Introducing Early Years children to archives
Summary of the project
Following the success of some trial sessions to introduce young children (three to five years old) to archives, Berwick-Upon-Tweed Record Office worked with Early Years Providers (nursery and reception) in the Berwick area to develop topics and resources, based on archives, to help children grasp the ‘then and now’ concept in an enjoyable and accessible way.
The aim was to encourage a new group of young users, and their teachers, to use the archive service and to test whether it was possible to use archives as a suitable learning medium for such a young age group. The project was mainly delivered using visual material from the archives, such as photographs and postcards.
The project included:
- pilot lessons in Early Years units to test the theory in practice
- pilot visit by an Early Years class to the archives to test and establish a format for future visits
- development of a bank of resources, including lesson plans, for schools and teachers to support key areas of Early Years development
- digitisation of new Early Years resources to make them accessible via the Learning Zone of the Northumberland Archives Service website
How were people encouraged to use the archive service and have access to new ways of engaging with archives?
In consultation with Early Years providers, and using feedback from the children themselves, the Record Office developed new archive based lesson plans and sessions and a bank of resource topics including All About Me/Family; Transport; At the Seaside and Local History of the area.
These new sessions were delivered to around 95 Early Years children ranging between the ages of three and five. At all sessions the children looked at archive material, photographs or film, and were encouraged to think about the concept of ‘then and now’, as well as what they saw in the photographs. A class of 15 nursery to Key Stage One children (aged three to six) was also taken to the archive on a pilot visit so that the archive could establish a standard format for future visits. In total, over 100 children took part in the project.
Some of the Early Years teachers had worked with archives before but others had not. Those who had not used archives before now saw how they could be used and incorporated into topics being covered. Schools that participated have all been given digital and laminated copies of the archive sources used so that they can re-use them in future years. Schools appreciated being provided with the resources free of charge and having them in a format which can be used with children as part of their core curriculum based work.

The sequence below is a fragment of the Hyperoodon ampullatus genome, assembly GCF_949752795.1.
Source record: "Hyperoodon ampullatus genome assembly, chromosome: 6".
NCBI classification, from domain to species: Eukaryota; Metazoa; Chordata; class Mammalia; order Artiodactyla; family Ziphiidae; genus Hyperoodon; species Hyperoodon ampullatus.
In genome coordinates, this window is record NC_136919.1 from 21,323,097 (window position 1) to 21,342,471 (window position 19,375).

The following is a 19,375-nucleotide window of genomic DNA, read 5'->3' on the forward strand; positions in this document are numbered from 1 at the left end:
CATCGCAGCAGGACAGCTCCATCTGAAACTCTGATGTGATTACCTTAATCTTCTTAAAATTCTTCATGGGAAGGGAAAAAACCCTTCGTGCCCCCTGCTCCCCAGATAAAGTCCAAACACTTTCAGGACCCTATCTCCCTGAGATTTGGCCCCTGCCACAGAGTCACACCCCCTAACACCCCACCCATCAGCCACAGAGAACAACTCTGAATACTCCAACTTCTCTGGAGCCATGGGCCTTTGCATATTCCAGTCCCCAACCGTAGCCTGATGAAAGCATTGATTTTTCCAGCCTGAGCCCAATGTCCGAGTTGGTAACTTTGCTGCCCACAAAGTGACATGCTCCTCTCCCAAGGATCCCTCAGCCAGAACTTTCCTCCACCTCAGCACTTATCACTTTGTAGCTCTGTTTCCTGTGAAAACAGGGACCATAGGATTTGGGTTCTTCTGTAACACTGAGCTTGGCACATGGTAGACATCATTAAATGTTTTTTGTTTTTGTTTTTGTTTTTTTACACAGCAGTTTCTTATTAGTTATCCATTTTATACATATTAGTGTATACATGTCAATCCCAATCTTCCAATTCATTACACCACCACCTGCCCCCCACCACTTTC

How did the project demonstrate good practice in relation to project planning, management and evaluation?
The project was well planned and executed, with a dedicated member of staff from the archive service planning, delivering and evaluating the project using an Evaluation Toolkit produced for the Woodhorn Trust. This was the first time that the Berwick Record Office had used the Evaluation Toolkit to collect evidence of the success and impact of a project. The evaluation focused on assessing the impact of the work on the children and teachers, and to judge how the sessions could be improved and topics developed further. It therefore informed future planning, future session structure, and ways of working as well as reporting.
Before this project, staff had done some informal evaluation but never actually analysed or used it. The project provided the opportunity to use the Evaluation Toolkit… and analyse the results. It also helped to see that the evaluation process was also very valuable for the teachers as well as they are required to produce so much evidence to chart the children’s development.